The Wildfowl & Wetlands Trust at Slimbridge is broadening its horizons this summer. From today, visitors will be offered the chance to time travel in order to discover the vital role of wetlands since the beginning of time. On arrival, they will be presented with a "time travel key" which in turn provides access to the "time line", an interactive 300 metre-long route charting the history of mankind. En route, take in the prehistoric world of dinosaurs, glimpse images of Ancient Egypt and get an insight into man's voyages to the moon. The aim of all of this is to highlight the conflicts between the natural world and humanity. After confronting the world's most dangerous creature face to face - travellers will be invited to make a pledge to help the planet. Other free activities include cave- and face- painting, excavating replica dinosaur bones, archaeopteryx jigsaws and pond-dipping.
Wildfowl and Wetlands Trust, Slimbridge, Gloucester (01453 890333) open daily 9.30am-5pm
Six of the best:: cream teas
Maids of Honour Tea-Rooms and Restaurant 288 Kew Road, Kew, London (0181-940 2752) Go for a stroll in Kew Gardens and re-fuel with a cream tea at the tea-rooms named after the puff-pastry cake. Full cream tea costs pounds 4.20 per person and consists of two scones, clotted cream, jam and either a Maid of Honour or a cake of your choice, all washed down with a pot of tea. Tea is only served from Tuesday to Saturday 2.30-5.30pm.
The Ritz 150 Piccadilly, London (0171-493 8181)
Afternoon tea at the Ritz is a glamorous affair and there is a strict dress code: no trainers or jeans. A selection of sandwiches, followed by scones with the usual trimmings and a choice of cakes. Tea is pounds 16.50 but you can have as much cake as you can eat. You must book for the 3.30 or 5pm sittings or try your luck at 2.00pm
Manor House Hotel Castle Coombe, Nr Chippenham Wiltshire (01249 782 206) The 17th-century Manor House Hotel offers two vanilla scones with clotted cream, strawberry jam and a bottomless pot of tea or coffee for pounds 7.50 per person. Once you've had your fill, you can go for a stroll around "England's prettiest village".
Loddiswell Tea Lawns Loddiswell Station, Woodleigh, Kingsbridge, Devon (01548 550 462) Loddiswell's Tea Lawns were once an old GWR station, now cream teas are served daily from 10.00am-6pm through the summer. Owner Mr Moss reckons his scones are the largest in England. They come covered with clotted cream, loads of jam and as much tea or coffee as you can drink. All for a mere pounds 2.60.
Polly Tea-Rooms 26 High Street, Malborough (01672 512 146) This pretty, old-fashioned tea shop is a popular haunt. Go for a long walk in Malborough forest and then undo all the good with a cream tea: pounds 4.10 for three scones smothered in cream and jam with a pot of tea or coffee and a slice of cake. On Saturdays and Wednesdays the market is in full swing.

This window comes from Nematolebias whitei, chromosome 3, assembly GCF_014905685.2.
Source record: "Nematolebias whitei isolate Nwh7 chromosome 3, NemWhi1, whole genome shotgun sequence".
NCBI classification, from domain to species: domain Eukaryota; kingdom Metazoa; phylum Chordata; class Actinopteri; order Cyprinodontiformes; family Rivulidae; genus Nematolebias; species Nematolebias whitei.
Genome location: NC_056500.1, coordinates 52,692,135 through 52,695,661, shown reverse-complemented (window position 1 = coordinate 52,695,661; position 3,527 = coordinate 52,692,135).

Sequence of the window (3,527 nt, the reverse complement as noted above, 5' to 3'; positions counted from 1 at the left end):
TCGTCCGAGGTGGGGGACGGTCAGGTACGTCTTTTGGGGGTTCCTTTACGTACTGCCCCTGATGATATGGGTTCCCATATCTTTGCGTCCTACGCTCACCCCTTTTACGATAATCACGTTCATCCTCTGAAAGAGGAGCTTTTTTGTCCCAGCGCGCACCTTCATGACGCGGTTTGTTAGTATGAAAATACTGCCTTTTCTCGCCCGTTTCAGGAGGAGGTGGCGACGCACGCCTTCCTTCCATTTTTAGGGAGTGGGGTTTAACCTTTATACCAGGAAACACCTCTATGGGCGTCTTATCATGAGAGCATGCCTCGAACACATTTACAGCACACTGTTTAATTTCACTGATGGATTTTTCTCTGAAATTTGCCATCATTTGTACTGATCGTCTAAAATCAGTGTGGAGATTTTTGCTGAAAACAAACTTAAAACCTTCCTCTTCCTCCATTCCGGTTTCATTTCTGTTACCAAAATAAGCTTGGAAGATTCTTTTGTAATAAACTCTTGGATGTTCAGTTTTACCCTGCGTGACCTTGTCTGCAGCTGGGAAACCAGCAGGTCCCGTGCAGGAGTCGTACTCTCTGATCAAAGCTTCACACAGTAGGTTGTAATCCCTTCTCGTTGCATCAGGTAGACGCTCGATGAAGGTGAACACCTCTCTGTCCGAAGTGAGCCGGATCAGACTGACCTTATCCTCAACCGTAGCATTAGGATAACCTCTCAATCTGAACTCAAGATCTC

De Greys Broadgate, Ludlow (0158 872 764) Traditional service (all the waitress wear black dresses with starched white aprons). Cream teas include bread and butter, scones with jam and cream, a choice of cream cake and a pot of tea. They have a cake shop next door stacked with all sorts of calorific treats.
NORTH 1) Betty's Cafe Tea Rooms, 1 Parliament Street, Harrogate, Tel: 01423 502 746 Traditional Yorkshire afternoon tea demands a big appetite so skip lunch and spend the day being as energetic as possible so you can take full advantage of what pounds 8.00 will get you: Roast ham or corn-fed chicken sandwich, sultana scone with the usual trimmings and a Yorkshire curd tart to finish off. If this sounds too much there is a scaled down version with scones and a pot of tea.
2) Shepherd's Kitchen, Hadraw, nr Hawes, N. Yorks. Tel: 01969 667 679 Hadraw is famous for its spectacular single drop waterfall which is the highest in England and starred in Robin Hood Prince of Thieves. The Shepherd's kitchen is just opposite the waterfall and a popular re-fuelling point for hungry hikers. All the food is homebaked on an Aga and a cream tea is a bargain pounds 2.35
3) De Greys, Broadgate, Ludlow Tel: 0158 872 764 You can expect a very traditional kind of service at De Greys, all the waitress wear black dresses with starched white aprons and they serve toasted tea cakes on silver dishes. Cream teas include bread and butter, scones with jam and cream, a choice of cream cake and a pot of tea. If you still feel hungry and want something for the journey home then they have a cake shop next door stacked with all sorts of calorific treats.
4) Chirk Castle, Chirk, Clwyd, nr Wrexham, N. Wales Tel: 01691 773 279 Spend the day at the National Trust's 14th Century Castle (entry is pounds 4.00 for adults. free for members) Once inside there is a knot garden and spectacular topiary to see before you take tea in the vaulted tower tea rooms. Pot of tea, two scones with cream and jam for pounds 2.95 or you can try the Welsh tea which includes home made Bara Brith - a local speciality.
5) Wallington, Jedburgh Road off B6342, Northumberland Tel: 01670 774 274 The 13,500 acre estate is perfect for long walks and there are several established routes which take in views of the Cheviot hills. The village of Cambo was built on the estate in 1740 is half a mile from the Clockhouse restaurant and is worth exploring before your traditional cream tea pounds 2.95.
6) Caledonian Hotel, Princes Street, Edinburgh Tel: 0131 225 2433 The large colonial style tea lounge looks out on Princes Street Gardens and the castle. Round off a day's serious shopping or an afternoon at the Scottish National Gallery with the Celebration Tea for pounds 14.00 is worth the expense as it includes a glass of Champagne.Reuse content